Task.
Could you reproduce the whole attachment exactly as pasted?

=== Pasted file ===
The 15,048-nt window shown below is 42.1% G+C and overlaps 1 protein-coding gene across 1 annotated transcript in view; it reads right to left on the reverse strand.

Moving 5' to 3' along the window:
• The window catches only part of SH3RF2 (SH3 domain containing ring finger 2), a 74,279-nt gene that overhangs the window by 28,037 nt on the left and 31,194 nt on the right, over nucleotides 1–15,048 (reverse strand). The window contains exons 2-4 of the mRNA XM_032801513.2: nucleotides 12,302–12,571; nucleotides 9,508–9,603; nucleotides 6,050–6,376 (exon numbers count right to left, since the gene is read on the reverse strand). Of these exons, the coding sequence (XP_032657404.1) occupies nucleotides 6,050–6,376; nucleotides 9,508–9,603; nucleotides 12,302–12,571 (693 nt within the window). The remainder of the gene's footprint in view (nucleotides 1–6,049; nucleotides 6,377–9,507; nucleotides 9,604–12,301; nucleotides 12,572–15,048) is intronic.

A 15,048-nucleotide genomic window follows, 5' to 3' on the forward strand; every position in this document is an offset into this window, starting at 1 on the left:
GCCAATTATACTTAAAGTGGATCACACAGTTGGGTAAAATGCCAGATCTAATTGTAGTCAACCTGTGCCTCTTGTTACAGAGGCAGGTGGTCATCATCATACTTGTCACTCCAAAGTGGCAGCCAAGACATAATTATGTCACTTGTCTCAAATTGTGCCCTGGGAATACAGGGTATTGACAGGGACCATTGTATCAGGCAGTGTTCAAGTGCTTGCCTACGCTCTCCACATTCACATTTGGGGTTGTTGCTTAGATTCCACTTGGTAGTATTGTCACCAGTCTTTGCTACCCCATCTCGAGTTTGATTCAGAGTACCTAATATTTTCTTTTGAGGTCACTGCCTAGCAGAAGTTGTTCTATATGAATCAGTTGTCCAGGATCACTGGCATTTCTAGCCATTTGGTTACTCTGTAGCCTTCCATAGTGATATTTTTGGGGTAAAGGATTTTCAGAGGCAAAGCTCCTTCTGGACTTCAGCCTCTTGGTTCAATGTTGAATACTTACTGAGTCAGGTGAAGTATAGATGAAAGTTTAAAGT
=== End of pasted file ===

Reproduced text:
The 15,048-nt window shown below is 42.1% G+C and overlaps 1 protein-coding gene across 1 annotated transcript in view; it reads right to left on the reverse strand.

Moving 5' to 3' along the window:
• The window catches only part of SH3RF2 (SH3 domain containing ring finger 2), a 74,279-nt gene that overhangs the window by 28,037 nt on the left and 31,194 nt on the right, over nucleotides 1–15,048 (reverse strand). The window contains exons 2-4 of the mRNA XM_032801513.2: nucleotides 12,302–12,571; nucleotides 9,508–9,603; nucleotides 6,050–6,376 (exon numbers count right to left, since the gene is read on the reverse strand). Of these exons, the coding sequence (XP_032657404.1) occupies nucleotides 6,050–6,376; nucleotides 9,508–9,603; nucleotides 12,302–12,571 (693 nt within the window). The remainder of the gene's footprint in view (nucleotides 1–6,049; nucleotides 6,377–9,507; nucleotides 9,604–12,301; nucleotides 12,572–15,048) is intronic.

A 15,048-nucleotide genomic window follows, 5' to 3' on the forward strand; every position in this document is an offset into this window, starting at 1 on the left:
GCCAATTATACTTAAAGTGGATCACACAGTTGGGTAAAATGCCAGATCTAATTGTAGTCAACCTGTGCCTCTTGTTACAGAGGCAGGTGGTCATCATCATACTTGTCACTCCAAAGTGGCAGCCAAGACATAATTATGTCACTTGTCTCAAATTGTGCCCTGGGAATACAGGGTATTGACAGGGACCATTGTATCAGGCAGTGTTCAAGTGCTTGCCTACGCTCTCCACATTCACATTTGGGGTTGTTGCTTAGATTCCACTTGGTAGTATTGTCACCAGTCTTTGCTACCCCATCTCGAGTTTGATTCAGAGTACCTAATATTTTCTTTTGAGGTCACTGCCTAGCAGAAGTTGTTCTATATGAATCAGTTGTCCAGGATCACTGGCATTTCTAGCCATTTGGTTACTCTGTAGCCTTCCATAGTGATATTTTTGGGGTAAAGGATTTTCAGAGGCAAAGCTCCTTCTGGACTTCAGCCTCTTGGTTCAATGTTGAATACTTACTGAGTCAGGTGAAGTATAGATGAAAGTTTAAAGT